‘I want my father! And I want my sister! Fuck your condolences! My sister died fighting for justice! She died! She’s dead! She’s gone! My father is gone!’
Emerald Snipes Garner, Erica Garner’s sister and Eric Garner’s daughter. She was responding to the decision no charges would be brought against Officer Daniel Panteleo for killing Eric Garner after putting him in a chokehold. The announcement was made the day before the fifth anniversary of Eric Garner’s on camera killing.
11 times he told the mob of policemen surrounding him, and the Officer who had him in a chokehold: ’I Can’t Breathe’.
11 times they ignored him.
‘They play games with our lives’ said Eric Garner’s mama, Gwen Carr at a press conference after the announcement.
Father. Sister. Family. Violence. Tragedy. Injustice on top of injustice.
Rage, Restraint. Pain. Breath. Grief.
I hear the pain wrapped in righteous rage in Emerald Snipes Garner’s voice on the steps outside the courthouse. I hear the anger and frustration in Ms. Gwen Carr’s voice.
July 17th marks five years since Ms. Carr’s son and Emerald’s daddy was killed.
How do you grieve stolen breath? How do you grieve in the face of blatant, ongoing injustice? What does grief look like for Black folk?
In the US, we’re told grieving has a series of five steps. It’s called the Kubler-Ross model. It comes from psychologist Elizabeth Kubler Ross and her 1969 book about terminally ill patients called, ‘On Death and Dying’. Those five steps are Denial, Anger, Bargaining, Depression and Acceptance.
In Kubler-Ross’s model, death is coming, and the loved ones know that. They have preparation time. The death is incident, singular, there are preparations made.
Black folks’ brutalization, violation and murder by the police and the State, is so often, sudden, and without provocation. If it is filmed – as Mr. Eric Garner’s was - we are witness again and again as life, dignity, humanity is stripped and ripped from our loved one.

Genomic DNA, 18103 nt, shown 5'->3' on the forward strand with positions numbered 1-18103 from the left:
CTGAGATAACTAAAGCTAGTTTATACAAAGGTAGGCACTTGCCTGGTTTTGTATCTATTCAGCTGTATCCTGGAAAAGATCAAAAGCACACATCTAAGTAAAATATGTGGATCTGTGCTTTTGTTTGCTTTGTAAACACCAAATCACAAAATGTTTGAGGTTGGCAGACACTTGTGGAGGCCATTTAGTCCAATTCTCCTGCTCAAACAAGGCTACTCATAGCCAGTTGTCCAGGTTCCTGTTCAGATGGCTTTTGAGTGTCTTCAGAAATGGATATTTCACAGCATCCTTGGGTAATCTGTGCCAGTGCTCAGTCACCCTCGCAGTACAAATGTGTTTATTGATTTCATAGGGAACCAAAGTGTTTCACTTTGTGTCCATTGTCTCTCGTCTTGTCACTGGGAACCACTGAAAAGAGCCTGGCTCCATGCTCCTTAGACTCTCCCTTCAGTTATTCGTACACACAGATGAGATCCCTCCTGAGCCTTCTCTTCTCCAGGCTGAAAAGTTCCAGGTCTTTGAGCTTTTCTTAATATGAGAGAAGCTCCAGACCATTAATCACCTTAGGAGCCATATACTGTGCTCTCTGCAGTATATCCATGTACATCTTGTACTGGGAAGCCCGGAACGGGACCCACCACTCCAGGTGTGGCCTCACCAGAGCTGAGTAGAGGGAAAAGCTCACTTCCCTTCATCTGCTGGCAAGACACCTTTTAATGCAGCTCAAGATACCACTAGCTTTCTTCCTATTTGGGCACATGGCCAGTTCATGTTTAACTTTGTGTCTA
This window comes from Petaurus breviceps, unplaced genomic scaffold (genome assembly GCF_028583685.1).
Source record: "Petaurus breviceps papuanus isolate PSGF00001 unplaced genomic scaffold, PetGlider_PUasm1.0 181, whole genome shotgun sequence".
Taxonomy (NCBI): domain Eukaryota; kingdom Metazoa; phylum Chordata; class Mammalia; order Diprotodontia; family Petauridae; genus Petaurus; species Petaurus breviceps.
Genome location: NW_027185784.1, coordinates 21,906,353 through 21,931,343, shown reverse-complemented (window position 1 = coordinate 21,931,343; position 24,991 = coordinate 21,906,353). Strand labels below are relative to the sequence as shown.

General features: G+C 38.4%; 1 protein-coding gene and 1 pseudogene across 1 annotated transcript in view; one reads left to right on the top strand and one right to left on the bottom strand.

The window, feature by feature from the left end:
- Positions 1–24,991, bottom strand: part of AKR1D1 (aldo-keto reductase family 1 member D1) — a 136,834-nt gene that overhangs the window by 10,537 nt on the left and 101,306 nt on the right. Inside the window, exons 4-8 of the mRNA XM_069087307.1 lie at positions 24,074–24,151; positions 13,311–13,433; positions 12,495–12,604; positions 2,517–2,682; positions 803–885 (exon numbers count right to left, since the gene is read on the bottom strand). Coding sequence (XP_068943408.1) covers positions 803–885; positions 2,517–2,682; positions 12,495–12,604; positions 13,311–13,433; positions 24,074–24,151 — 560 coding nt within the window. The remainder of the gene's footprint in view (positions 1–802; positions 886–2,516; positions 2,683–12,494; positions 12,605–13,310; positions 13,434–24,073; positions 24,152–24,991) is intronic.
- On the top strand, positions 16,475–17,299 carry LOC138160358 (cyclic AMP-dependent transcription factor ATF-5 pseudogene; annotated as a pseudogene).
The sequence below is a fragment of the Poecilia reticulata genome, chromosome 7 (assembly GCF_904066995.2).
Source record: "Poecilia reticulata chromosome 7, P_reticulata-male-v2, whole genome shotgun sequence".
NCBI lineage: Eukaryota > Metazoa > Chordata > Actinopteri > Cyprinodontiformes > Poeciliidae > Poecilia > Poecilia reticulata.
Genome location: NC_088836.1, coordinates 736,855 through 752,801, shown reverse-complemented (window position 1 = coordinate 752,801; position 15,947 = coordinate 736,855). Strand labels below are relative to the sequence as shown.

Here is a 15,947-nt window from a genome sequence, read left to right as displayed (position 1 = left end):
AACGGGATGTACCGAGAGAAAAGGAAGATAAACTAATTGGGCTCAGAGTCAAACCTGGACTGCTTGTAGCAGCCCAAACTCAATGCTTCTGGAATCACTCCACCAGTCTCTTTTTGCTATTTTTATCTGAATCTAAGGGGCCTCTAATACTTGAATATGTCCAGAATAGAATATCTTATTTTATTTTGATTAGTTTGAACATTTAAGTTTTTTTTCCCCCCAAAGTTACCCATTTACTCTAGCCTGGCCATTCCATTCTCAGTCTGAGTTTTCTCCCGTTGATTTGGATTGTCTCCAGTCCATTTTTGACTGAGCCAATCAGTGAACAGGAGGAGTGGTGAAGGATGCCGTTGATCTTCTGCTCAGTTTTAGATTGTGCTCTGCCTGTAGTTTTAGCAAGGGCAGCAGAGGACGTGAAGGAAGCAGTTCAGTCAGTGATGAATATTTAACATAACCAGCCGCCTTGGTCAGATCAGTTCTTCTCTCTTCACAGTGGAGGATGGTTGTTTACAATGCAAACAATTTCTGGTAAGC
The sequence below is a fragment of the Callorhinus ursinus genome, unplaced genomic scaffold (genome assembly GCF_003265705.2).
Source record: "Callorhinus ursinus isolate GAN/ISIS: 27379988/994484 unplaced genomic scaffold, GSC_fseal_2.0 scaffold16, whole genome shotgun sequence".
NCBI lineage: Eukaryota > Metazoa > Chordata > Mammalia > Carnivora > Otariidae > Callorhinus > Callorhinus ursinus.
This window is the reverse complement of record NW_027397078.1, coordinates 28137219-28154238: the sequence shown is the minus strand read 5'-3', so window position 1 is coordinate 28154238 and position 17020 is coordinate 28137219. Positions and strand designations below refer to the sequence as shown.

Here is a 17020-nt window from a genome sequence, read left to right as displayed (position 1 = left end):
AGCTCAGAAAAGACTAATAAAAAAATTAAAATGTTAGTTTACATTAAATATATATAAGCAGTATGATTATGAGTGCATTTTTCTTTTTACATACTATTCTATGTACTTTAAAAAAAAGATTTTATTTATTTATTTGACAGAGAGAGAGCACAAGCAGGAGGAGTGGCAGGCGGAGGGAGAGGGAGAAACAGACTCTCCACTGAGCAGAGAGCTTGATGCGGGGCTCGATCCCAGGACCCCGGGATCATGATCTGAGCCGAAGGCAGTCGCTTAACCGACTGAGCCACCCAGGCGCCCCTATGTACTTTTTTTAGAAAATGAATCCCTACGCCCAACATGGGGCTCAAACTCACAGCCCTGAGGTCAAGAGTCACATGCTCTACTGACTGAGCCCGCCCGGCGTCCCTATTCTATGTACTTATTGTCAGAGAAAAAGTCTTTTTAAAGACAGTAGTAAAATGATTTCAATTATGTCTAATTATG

This is an Emotional terrorism. It is a forever unsafeness for which there can be no real preparation.
So, that list, those five chronological stages, do not work for Black folk.
There is particular emotional labor Black folks do unrecognized by these five stages.
Emotional Justice reimagines grief as it refers to Black people slain, violated and brutalized by the state, and the impact on their loved ones, and us as a people. It is not about death alone. For Black folk in the US, in England, in France, in South Africa - in so many spaces, too many places - State brutality is not incident, it is unrelenting cycle. It is an economy of violence.
This economy of violence moves in a cycle. First, it’s our loved one brutalized by the police. Then, it is being witness to that brutality due to filming. Then, it’s the family’s fight for justice for their loved one. And then it’s the multiple ways the System dehumanizes, degrades and discards Black folk as they fight with bureaucratic systems designed to discard brownness,. And then it’s watching folk navigate the reality that no-one will face judicial consequences for their actions.
This cycle takes a toll. This toll requires Emotional Justice.
Emotional Justice honors how Black folks’ death and brutality by the state swirls around Black families, Black women and girls, Black mamas and sisters, Black daddies and brothers, and us as global Black witnesses. Emerald Snipes Garner spoke about seeing her father’s name ‘dragged through the mud’. There is the emotional labor to revive his humanity, even as the police criminalize his corpse. Then there is the fighting for justice, protesting injustice, and being witness to incident, upon incident. The violence doesn’t stop, pause and make space for the grief journey from stolen breath to stolen justice.
What happens to your heart and soul watching breath stolen on repeat?
It is emotional terrorism.
Emotional terrorizing is unseen humanity. It is a forever unsafeness.
We witness Black bodies set upon with fists, and tasers and guns and badges and shields. How many times did you watch Eric Garner being choked to death? How many times did you pause and rewind as police officer Michael Slaeger shot down Walter Scott as if he were a dog? How many times did you watch Tamir Rice shot down in 2 seconds by Officer Loehmann? How many times did you watch a Black pregnant mother, stopped by police, guns drawn, pointed at her and her babies as they screamed: “Get Out! Or we will bust a cap in your fucking head?
For Black folk, grieving is like being in the mountains. The cycles of violence and their toll make it hard for us to catch a break and catch our breath. We are dealing with changing altitudes, wrestling with shortness of breath and the shifting terrain of the legal system. Black folks grieving is part of an intimate relationship with violence.